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Yale researchers make breakthrough in detecting cancer

Cancer detection and a cure for the disease are two of the most widely researched areas in medicine. The detection and treatment of different type of cancers are being bolstered by research in technology with potential treatment using nanosensors among other things.

Researchers at Yale University have developed a new method of detecting cancer biomarkers in whole blood for breast cancer and for prostate cancer. The team of researchers used nanowire sensors to measure the concentrations of two biomarkers for the cancers.

The research team is led by Mark Reed, The Harold Hodgkinson Professor of Engineering & Applied Science, and associate professor of biomedical and chemical engineering Tarek Fahmy.

Reed said, "Nanosensors have been around for the past decade, but they only worked in controlled, laboratory settings. This is the first time we've been able to use them with whole blood, which is a complicated solution containing proteins and ions and other things that affect detection."

Using the nanowire sensors, the researchers were able to detect the cancer specific antigens with 10 percent accuracy in concentrations as low as picograms per milliliter. That doesn't sound particularly accurate until you realize that the detection of the antigens in concentrations this small is like being able to find a single grain of salt in a swimming pool.

The device developed by the researchers is a bit like a filter that catches the biomarkers on a chip and washes away the remainder of the blood. The nanowire sensors can also be used to detect other biomarkers for conditions like cardiovascular disease all at once. Before this process, the detection of biomarkers requires sending the blood to a lab in a process that took several days to complete. Using the new method developed at Yale the process takes minutes.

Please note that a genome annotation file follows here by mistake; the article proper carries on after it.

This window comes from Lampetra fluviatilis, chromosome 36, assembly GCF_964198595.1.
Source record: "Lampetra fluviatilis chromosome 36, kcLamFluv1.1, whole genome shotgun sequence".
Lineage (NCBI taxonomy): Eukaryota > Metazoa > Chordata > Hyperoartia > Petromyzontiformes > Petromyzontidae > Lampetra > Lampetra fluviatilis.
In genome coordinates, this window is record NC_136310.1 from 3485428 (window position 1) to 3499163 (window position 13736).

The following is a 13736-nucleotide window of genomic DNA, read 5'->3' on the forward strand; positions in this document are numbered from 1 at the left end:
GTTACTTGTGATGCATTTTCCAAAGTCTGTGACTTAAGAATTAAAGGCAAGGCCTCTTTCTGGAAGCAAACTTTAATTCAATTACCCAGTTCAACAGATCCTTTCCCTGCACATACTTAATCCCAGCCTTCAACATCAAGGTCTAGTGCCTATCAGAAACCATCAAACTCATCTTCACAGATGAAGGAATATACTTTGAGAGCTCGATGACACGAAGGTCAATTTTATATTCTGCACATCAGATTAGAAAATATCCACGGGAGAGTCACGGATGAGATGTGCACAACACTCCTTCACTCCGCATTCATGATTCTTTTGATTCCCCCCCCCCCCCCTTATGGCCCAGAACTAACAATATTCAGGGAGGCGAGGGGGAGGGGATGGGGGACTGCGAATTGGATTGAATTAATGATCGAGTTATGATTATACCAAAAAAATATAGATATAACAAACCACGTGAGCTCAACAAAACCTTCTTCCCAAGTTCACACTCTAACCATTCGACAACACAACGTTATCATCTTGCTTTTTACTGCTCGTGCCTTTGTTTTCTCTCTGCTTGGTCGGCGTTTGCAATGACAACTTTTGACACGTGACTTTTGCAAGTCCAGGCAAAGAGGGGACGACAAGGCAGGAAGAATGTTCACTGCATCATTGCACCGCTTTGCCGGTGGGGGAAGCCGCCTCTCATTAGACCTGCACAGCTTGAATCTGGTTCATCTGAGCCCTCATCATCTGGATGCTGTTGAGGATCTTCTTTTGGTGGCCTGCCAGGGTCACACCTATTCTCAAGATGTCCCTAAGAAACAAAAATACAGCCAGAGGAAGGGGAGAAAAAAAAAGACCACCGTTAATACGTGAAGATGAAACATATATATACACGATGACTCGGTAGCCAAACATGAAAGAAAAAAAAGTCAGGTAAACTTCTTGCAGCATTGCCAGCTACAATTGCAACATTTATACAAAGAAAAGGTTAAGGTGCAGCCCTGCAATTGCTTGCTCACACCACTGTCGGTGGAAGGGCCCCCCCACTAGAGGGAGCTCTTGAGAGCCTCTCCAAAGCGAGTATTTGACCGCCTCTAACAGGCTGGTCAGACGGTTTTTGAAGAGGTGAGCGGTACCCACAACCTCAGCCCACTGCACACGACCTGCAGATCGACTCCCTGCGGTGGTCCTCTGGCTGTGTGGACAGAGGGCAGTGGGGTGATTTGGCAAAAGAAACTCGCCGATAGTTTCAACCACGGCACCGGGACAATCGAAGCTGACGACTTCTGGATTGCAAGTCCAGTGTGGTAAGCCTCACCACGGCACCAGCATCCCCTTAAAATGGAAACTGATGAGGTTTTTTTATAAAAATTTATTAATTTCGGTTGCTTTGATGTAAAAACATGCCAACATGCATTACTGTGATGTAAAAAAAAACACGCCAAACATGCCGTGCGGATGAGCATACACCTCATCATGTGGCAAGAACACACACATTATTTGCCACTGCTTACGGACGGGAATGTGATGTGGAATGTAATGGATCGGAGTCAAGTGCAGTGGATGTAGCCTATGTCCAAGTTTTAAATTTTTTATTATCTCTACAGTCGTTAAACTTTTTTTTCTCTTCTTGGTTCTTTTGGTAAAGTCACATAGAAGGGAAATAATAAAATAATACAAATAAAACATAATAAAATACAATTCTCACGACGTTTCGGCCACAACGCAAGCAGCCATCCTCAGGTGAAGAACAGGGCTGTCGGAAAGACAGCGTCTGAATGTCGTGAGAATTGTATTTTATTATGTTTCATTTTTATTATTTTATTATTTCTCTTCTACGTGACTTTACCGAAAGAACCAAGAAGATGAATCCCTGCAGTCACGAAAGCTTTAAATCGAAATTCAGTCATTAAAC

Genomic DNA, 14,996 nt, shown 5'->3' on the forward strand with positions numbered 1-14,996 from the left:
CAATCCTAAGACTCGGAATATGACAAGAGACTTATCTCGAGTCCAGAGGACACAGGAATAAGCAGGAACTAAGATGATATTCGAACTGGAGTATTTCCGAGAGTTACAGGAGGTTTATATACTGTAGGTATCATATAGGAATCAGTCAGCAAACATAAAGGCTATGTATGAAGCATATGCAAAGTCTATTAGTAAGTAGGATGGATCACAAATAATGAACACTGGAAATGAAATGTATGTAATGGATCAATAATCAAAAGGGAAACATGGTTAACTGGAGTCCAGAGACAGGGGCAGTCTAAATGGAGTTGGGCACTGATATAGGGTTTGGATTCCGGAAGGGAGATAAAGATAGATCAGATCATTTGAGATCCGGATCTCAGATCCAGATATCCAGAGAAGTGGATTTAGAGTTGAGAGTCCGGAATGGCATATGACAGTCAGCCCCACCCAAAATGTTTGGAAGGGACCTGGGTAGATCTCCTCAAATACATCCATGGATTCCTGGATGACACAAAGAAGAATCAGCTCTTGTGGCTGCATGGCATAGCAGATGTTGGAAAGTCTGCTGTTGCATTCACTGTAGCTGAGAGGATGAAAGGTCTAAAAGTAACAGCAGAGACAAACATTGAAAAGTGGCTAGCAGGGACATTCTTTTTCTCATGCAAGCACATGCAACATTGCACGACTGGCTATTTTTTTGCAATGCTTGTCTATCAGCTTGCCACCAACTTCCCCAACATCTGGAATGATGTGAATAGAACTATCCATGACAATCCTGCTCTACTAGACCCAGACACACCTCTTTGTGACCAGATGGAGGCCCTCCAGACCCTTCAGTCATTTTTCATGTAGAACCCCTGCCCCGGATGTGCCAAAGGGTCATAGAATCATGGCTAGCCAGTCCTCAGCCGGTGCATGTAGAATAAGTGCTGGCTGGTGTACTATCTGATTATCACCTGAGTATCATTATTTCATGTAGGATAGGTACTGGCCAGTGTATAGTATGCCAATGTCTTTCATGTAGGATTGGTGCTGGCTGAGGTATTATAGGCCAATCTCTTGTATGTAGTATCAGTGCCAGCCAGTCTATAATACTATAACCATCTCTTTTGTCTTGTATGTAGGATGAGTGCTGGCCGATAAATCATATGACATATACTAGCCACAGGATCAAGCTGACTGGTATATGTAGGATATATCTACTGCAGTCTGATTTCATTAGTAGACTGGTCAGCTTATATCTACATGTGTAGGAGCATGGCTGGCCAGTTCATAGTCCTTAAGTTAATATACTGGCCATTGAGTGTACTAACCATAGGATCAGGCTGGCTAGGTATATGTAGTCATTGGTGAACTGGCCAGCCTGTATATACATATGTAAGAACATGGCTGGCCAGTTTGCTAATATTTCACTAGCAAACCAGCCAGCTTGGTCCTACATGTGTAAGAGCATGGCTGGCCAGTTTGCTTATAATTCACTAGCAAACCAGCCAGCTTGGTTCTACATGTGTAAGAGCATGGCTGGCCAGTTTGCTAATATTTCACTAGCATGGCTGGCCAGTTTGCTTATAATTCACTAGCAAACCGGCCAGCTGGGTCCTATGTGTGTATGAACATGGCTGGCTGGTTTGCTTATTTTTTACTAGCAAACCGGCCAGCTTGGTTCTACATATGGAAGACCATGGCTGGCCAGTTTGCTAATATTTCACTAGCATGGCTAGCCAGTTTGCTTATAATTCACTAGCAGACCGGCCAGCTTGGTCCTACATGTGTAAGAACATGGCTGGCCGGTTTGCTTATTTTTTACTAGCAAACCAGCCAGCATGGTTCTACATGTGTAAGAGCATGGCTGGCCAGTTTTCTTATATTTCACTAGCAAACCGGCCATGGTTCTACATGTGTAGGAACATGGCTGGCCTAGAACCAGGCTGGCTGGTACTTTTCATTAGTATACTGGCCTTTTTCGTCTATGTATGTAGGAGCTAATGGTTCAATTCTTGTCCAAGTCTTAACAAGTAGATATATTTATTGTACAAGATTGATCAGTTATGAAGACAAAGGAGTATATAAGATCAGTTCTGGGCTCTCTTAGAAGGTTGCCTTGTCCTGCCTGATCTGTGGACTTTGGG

Fahmy said, "Doctors could have these small, portable devices in their offices and get nearly instant readings. They could also carry them into the field and test patients on site."

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Great progress, but need much more
By Lord 666 on 12/14/2009 10:00:59 AM , Rating: 2
While this is excellent news, once CA goes systemic, it usually is too far progressed.

Speaking personally, my father will be finding out this week if his melanoma has spread "too far" (already in liver, lungs, and just touched the brain) after IL2 treatment and radiation to be qualified for his current NIH study.

With CA; an ounce of prevention is truly worth a pound of cure. Because of the now established genetic history, my children and I are on limited sun exposure.

By bigdawg1988 on 12/14/2009 11:50:43 AM , Rating: 2
Apparently these biomarkers are not actual cancer cells, but some sort of precursor. Problem is, they can also be the result of other non-cancerous conditions, but it can at least help doctors narrow down the true cause. One big problem with pancreatic cancer, which is easily treated in early stages, is that there are almost no symptoms until the later stages, usually too late to do much. I assume that these biomarker tests will improve the chances of early detection of pancreatic cancer.
Really sorry about your father. Hope you get good news.

RE: Great progress, but need much more
By aqaq55 on 12/15/09, Rating: -1
Definitly valuable
By masimons on 12/14/2009 11:49:35 AM , Rating: 2
The only downside is that we'll start finding out how early most men actually get prostate cancer.
Hopefully the number of overall biomarkers will be manageable to allow a test with each annual physical.

Like PSA, but immediate?
By kaborka on 12/14/2009 1:24:21 PM , Rating: 2
Sounds like it gives the same results as a standard Prostate Specific Antibody blood test, only it has an immediate result. As mentioned above, this finds the antibody before the cancer spreads.

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